Writer: Mike Birbiglia
Director: Seth Barrish
Occupying a fertile territory that lies somewhere between a play in monologue form and a stand-up routine, the theatre of comic storytelling opens up endless possibilities. Perhaps Daniel Kitson is the United Kingdom’s best-known current practitioner of the art, but now we get a rare chance to enjoy the work of Broadway’s near-equivalent, Mike Birbiglia, for a short run in the heart of London’s West End. “Here for a good time, not a long time,” the publicity tells us.
Birbiglia’s show is not, as the title suggests, a downsized version of an Ernest Hemingway novel, rather it is a heartfelt and hilarious account of crossing the threshold into middle age. in 2017, the storyteller, an angst-ridden New Yorker, recalls reaching the age of 40, going for a routine medical check-up and being diagnosed as in very, very bad shape. His grandfather and father had both suffered heart attacks when 56 and he had already made plans to take a year out when reaching that age.
Averse to any form of physical exercise and dietary restraint, our hero rejects suggestions of daily press-ups and joining a wrestling club, so the doctor urges him to learn to swim. However, he is haunted by a childhood experience and the vision of a wrinkly old man at the pool. Despite this, he heads for the nearest YMCA, slips into his “speedless” and takes the plunge.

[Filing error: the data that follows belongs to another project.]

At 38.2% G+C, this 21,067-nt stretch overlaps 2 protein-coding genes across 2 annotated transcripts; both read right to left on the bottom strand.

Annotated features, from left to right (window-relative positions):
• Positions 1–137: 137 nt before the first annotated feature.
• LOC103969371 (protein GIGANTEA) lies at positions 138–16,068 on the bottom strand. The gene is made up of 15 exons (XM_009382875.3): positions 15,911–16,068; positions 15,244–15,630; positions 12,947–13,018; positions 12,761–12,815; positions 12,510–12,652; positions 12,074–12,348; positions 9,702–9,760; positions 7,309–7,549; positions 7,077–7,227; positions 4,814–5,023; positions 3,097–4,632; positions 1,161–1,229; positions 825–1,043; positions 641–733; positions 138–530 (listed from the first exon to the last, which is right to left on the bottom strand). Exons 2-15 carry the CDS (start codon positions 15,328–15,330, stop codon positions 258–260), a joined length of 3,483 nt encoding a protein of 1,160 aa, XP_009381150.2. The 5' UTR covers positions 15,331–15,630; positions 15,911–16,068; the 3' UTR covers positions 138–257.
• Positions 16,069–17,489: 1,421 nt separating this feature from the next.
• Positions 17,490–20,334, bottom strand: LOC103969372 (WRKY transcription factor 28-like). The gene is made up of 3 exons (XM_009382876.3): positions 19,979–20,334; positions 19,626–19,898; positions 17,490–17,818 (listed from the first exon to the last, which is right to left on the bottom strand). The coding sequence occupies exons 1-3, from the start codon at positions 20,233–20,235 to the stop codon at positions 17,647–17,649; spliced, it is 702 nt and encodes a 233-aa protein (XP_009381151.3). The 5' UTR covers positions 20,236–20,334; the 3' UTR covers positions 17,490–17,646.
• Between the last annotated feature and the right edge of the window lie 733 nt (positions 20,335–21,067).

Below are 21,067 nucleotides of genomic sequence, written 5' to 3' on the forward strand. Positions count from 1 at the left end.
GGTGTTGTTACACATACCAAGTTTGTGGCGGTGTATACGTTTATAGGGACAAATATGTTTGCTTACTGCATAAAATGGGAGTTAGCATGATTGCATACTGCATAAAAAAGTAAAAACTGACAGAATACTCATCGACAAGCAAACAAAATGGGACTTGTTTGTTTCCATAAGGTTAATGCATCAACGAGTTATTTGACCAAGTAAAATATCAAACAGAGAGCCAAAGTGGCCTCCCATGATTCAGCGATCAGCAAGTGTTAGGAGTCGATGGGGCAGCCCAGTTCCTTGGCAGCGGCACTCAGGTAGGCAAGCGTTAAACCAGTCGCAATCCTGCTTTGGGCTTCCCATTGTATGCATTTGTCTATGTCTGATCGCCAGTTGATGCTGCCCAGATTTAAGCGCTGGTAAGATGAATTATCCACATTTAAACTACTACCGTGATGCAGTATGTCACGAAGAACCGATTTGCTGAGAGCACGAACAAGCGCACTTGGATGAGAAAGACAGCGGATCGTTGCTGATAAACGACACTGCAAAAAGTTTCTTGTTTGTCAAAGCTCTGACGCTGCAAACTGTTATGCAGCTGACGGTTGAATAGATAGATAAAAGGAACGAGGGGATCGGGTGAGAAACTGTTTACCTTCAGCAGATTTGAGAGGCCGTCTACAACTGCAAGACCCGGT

The main narrative gives structure to the show, but it is often less important than the digressions, of which there are many. Almost certainly, everything is scripted rigidly, but Birbiglia is supremely gifted at making it look improvised as he develops a rapport with the audience and chastens a latecomer (a plant perhaps?) cruelly. He is also adept at mixing in brief moments of pathos and then springing back to comedy in a flash. Standing alone or sitting on a high stool, the actor/comedian needs no props or sets to tell his story. This is theatre at its purest and arguably its most effective.
Birbiglia smashes to pieces the theory that neither humour nor humor can survive Transatlantic crossings. In a blissful 80 minutes, he delves into his character’s deepest anxieties, thereby making us contemplate our own mortality and then laugh out loud at it. He delivers a good time for sure and, hopefully, he will stay for longer next time.
Runs until 7 October 2023